Why do Haskell numerical literals need to start and end with digits?

In The Haskell 98 Report it's said that

A floating literal must contain digits both before and after the decimal point; this ensures that a decimal point cannot be mistaken for another use of the dot character.

What other use might this be? I can't imagine any such legal expression.

(To clarify the motivation: I'm aware that many people write numbers like `9.0` or `0.7` all the time without needing to, but I can't quite befriend myself with this. I'm ok with `0.7` rather then the more compact but otherwise no better `.7`, but outwritten trailing zeroes feel just wrong to me unless they express some quantity is precise up to tenths, which is seldom the case in the occasions Haskell makes me write `9.0`-numbers.)

I forgot it's legal to write function composition without surrounding whitespaces! That's of course a possibility, though one could avoid this problem by parsing floating literals greedily, such that `replicate 3 . pred\$8``((replicate 3) . pred) 8` but `replicate 3.pred\$8``(replicate 3.0 pred)8`.

There is no expression where an integer literal is required to stand directly next to a `.`, without whitespace?

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You give the best example yourself why numeric literals should not end with or start with a '.'. Your proposed "solution" sounds like a bad hack to me - at least it destroys orthogonality (i.e. why can I write `abs 3+b` but not `max 3.b` when I mean `(.) (max 3) b` –  Ingo Oct 3 '11 at 23:33
@Ingo for the record, that example was taken from Rotsor's answer. — As for orthogonality: you can't do `max A.b` either (with `A` a data constructor of an `Ord` instance, so that `(.) (max A) b` is legal). –  leftaroundabout Oct 4 '11 at 0:22

One example of other uses is a dot operator (or any other operator starting or ending with a dot): `replicate 3.pred\$8`.

Another possible use is in range expressions: `[1..10]`.

Also, you can (almost) always write `9` instead of `9.0`, thus avoiding the need for `.` altogether.

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Indeed, being able to write "integer" literals for any `Num` instance is one of the great things about Haskell. As for ranges, these seem unambiguous, don't they? At least, `[1.0 0.10]` is illegal. –  leftaroundabout Oct 3 '11 at 23:10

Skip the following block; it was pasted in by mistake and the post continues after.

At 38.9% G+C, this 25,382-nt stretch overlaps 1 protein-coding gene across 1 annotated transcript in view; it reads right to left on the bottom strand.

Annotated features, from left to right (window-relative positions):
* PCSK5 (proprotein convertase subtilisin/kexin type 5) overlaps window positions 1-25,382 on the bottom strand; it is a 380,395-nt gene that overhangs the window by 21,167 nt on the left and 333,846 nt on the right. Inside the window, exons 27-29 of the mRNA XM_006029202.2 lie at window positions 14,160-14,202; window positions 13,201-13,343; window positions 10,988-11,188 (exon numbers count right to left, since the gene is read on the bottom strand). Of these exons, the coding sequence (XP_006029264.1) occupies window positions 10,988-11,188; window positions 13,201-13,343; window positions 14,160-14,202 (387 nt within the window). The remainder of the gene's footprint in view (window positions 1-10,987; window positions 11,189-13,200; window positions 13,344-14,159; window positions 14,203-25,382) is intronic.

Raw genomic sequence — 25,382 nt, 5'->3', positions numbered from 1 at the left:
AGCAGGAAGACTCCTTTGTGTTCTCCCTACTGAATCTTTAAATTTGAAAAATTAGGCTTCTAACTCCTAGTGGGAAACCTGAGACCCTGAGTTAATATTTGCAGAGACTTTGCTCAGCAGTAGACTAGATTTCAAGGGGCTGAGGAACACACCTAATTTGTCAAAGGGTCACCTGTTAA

@leftaroundabout Oh, but that's where you're wrong! Try it out in lambdabot: it evaluates to `1.0`. All you need is a function instance of `Num`. –  Daniel Wagner Oct 3 '11 at 23:47

While it could probably be disambiguated, I don't think there is much to be gained from allowing `.7` and `7.`. Code is meant to be read by people as well as machines, and it's much easier to accidentally miss a decimal point at either end of a literal than in the middle.

I'll take the extra readability over the saved byte any day.

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That's an argument insofar as people are used to the surrounding-zeroes-notation – if they are. In computer science probably yes, but in science and engineering a trailing zero carries the additional information of accuracy, so for us it's rather confusing and reduces readability. — I can't argue about leaving away leading zeroes, which is more of a mannerism of mine that I carry around since my QBasic times, almost everyone tells me to stop it. –  leftaroundabout Oct 4 '11 at 0:43

I don't really seem much of a problem with allowing '9.' and '.7'. I think the current design is more of a reflection of the ideas of the original designers of Haskell.

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One of the most prominent usages of `(.)` is the function composition. And so the haskell compiler interpretes `a . 1` composing the function a with a number and does not know what to do; analogously the other way 'round. Other usage of `(.)` could be found here.

Other problems with `.7` vs. `0.7` are not known to me.

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